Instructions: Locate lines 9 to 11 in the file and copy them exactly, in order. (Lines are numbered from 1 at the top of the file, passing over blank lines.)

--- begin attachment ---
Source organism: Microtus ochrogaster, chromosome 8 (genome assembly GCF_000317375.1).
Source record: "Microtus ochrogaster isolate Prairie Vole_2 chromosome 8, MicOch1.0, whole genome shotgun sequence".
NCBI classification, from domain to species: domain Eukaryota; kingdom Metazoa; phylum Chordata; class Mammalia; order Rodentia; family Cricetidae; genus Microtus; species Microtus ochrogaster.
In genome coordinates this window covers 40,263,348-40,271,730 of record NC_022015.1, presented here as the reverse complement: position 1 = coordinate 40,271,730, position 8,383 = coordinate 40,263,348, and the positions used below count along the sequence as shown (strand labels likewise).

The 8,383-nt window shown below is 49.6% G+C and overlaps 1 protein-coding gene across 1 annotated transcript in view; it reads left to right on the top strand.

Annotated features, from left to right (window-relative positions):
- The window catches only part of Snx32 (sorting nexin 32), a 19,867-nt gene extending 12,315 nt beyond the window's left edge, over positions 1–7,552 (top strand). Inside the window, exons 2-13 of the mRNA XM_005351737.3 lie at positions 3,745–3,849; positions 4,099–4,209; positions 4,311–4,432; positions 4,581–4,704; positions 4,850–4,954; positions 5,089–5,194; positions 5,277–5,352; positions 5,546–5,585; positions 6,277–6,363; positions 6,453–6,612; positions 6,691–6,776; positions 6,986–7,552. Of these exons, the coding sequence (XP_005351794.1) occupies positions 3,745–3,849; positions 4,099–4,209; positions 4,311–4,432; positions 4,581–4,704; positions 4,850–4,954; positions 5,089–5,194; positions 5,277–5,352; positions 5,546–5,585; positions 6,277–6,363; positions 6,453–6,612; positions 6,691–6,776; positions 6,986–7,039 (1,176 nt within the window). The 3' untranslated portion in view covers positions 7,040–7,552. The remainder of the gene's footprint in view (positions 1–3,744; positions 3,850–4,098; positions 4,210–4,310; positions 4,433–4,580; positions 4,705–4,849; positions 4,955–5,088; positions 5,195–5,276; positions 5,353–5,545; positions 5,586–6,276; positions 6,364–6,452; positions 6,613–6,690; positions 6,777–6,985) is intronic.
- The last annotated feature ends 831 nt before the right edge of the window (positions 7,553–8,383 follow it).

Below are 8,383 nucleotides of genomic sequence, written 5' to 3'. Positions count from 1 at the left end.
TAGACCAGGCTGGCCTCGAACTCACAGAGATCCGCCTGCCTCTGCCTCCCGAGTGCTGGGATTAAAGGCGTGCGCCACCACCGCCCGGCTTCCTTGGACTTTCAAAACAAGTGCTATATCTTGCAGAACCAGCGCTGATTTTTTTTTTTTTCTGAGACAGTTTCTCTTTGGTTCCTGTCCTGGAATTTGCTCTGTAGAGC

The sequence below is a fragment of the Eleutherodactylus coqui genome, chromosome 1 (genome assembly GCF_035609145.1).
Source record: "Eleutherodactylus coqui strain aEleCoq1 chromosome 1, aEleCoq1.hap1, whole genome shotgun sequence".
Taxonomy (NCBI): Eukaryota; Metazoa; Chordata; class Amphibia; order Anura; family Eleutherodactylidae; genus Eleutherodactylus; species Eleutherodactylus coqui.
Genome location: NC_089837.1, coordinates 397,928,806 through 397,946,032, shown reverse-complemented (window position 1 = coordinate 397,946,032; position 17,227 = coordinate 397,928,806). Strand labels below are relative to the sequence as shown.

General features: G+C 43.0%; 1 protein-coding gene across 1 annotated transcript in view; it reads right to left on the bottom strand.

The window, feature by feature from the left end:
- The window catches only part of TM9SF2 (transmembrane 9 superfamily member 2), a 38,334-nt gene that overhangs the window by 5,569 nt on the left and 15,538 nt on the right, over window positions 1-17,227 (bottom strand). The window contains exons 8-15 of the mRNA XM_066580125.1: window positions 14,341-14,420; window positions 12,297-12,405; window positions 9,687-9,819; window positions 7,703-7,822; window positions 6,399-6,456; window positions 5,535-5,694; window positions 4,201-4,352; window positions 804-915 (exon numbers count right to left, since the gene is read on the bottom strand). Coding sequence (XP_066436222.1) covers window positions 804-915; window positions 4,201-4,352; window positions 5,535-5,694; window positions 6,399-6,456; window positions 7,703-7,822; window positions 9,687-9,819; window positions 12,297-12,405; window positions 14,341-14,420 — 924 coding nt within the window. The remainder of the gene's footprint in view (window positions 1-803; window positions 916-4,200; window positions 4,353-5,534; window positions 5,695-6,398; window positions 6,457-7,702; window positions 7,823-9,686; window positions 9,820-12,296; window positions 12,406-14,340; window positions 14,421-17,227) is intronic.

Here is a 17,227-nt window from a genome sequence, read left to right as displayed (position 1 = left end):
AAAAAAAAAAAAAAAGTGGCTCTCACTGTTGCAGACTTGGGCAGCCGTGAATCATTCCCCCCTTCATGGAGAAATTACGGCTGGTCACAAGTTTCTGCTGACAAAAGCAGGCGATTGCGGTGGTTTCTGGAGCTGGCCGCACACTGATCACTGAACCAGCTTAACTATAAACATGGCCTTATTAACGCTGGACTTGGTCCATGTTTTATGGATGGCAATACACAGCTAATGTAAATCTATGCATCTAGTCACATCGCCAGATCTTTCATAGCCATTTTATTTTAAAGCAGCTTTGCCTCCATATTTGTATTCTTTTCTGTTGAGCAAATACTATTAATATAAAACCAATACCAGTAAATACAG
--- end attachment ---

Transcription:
Below are 8,383 nucleotides of genomic sequence, written 5' to 3'. Positions count from 1 at the left end.
TAGACCAGGCTGGCCTCGAACTCACAGAGATCCGCCTGCCTCTGCCTCCCGAGTGCTGGGATTAAAGGCGTGCGCCACCACCGCCCGGCTTCCTTGGACTTTCAAAACAAGTGCTATATCTTGCAGAACCAGCGCTGATTTTTTTTTTTTTCTGAGACAGTTTCTCTTTGGTTCCTGTCCTGGAATTTGCTCTGTAGAGC

The sequence below is a fragment of the Eleutherodactylus coqui genome, chromosome 1 (genome assembly GCF_035609145.1).